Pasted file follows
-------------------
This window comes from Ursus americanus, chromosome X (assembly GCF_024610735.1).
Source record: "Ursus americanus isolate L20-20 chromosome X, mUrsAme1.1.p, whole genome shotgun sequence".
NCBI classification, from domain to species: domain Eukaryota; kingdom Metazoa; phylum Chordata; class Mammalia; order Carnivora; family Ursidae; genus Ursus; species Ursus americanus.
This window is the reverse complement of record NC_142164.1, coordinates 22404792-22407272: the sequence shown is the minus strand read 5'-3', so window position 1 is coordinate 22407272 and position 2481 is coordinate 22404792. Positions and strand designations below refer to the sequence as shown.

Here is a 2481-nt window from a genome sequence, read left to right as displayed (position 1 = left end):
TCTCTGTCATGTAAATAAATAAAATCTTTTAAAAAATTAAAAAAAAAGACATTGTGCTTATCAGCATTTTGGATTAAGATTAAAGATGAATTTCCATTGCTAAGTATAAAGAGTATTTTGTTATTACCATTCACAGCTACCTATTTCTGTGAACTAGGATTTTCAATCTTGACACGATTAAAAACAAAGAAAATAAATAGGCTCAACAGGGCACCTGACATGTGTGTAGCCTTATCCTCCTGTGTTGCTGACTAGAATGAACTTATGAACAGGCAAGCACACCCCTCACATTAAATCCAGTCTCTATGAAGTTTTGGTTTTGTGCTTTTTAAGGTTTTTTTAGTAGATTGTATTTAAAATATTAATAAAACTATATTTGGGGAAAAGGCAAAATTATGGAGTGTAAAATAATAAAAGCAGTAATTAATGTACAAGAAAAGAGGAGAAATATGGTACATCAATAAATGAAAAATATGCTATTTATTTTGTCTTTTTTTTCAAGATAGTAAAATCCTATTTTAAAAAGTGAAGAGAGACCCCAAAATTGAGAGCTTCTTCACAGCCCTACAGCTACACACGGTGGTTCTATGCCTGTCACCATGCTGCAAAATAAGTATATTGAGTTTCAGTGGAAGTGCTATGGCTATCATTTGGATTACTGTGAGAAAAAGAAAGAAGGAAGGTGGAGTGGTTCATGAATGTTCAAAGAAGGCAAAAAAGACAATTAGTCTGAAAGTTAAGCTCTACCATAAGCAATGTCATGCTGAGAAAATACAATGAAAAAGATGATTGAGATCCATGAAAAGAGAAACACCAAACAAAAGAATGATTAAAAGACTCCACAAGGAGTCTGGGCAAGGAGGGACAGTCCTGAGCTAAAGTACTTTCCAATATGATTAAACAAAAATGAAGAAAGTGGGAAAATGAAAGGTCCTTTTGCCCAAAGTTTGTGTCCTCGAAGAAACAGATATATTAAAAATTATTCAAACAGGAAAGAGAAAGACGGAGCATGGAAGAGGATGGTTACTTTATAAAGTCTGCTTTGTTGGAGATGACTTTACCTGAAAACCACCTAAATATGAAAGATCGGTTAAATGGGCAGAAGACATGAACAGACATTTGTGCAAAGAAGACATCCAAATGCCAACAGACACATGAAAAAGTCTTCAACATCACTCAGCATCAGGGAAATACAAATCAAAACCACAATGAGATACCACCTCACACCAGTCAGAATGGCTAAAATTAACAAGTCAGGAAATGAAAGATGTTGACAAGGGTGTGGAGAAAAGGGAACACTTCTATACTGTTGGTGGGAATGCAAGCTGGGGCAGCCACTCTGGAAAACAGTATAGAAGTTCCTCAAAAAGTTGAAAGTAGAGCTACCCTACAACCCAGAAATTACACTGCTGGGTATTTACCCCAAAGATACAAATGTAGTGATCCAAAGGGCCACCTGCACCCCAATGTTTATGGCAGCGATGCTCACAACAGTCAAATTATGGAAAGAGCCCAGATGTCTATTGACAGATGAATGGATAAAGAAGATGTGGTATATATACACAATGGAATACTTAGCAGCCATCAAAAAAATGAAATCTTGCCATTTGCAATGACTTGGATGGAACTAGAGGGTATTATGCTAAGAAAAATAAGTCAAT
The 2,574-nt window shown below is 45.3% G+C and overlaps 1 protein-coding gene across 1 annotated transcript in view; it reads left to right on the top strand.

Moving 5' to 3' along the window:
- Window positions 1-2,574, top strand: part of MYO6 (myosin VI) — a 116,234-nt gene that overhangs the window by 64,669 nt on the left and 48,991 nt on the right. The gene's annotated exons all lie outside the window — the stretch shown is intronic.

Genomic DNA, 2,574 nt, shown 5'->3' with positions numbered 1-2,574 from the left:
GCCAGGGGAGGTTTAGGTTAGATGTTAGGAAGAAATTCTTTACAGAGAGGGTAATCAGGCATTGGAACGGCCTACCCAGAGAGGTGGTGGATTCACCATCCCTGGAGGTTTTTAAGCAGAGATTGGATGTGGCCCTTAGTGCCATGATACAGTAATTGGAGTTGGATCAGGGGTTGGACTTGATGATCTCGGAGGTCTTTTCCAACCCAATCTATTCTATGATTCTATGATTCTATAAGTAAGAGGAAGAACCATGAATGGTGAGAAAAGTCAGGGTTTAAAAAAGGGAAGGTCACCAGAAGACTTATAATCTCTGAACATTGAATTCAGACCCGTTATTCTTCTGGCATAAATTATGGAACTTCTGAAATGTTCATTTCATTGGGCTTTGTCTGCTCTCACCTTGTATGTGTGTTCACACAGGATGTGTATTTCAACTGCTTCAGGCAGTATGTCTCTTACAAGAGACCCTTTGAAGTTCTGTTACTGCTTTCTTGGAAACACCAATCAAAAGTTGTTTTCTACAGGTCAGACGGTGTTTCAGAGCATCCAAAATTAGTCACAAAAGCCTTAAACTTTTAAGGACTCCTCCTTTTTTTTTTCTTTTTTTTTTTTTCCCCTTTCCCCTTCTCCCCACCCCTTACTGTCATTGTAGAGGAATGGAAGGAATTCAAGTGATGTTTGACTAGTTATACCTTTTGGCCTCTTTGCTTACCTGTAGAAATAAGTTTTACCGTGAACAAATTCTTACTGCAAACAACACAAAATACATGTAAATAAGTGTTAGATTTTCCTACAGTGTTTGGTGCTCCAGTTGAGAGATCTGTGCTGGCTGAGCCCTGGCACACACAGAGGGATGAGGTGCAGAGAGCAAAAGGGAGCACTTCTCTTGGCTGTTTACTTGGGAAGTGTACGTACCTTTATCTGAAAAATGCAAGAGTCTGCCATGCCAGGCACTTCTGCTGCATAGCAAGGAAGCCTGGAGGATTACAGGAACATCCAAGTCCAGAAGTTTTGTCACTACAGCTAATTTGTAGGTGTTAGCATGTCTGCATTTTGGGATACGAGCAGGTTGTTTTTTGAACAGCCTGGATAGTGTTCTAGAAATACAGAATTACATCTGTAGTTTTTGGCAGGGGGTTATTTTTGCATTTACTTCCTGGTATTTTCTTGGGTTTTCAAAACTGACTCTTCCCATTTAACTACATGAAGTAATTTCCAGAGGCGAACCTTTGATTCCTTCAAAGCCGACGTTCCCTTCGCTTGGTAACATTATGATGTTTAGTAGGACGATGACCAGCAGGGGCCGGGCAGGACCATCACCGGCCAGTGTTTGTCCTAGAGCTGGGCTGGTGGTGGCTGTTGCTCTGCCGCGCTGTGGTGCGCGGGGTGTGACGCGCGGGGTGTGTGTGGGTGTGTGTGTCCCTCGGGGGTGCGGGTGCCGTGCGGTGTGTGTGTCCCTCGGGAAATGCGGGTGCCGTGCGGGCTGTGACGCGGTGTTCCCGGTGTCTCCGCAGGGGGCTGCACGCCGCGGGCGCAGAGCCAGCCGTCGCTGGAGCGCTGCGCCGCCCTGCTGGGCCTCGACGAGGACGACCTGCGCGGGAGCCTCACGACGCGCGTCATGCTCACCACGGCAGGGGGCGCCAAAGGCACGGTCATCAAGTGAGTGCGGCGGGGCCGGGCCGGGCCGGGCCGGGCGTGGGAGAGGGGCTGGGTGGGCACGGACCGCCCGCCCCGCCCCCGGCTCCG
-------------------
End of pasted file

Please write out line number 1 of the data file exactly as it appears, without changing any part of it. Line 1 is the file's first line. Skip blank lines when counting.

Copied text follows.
This window comes from Ursus americanus, chromosome X (assembly GCF_024610735.1).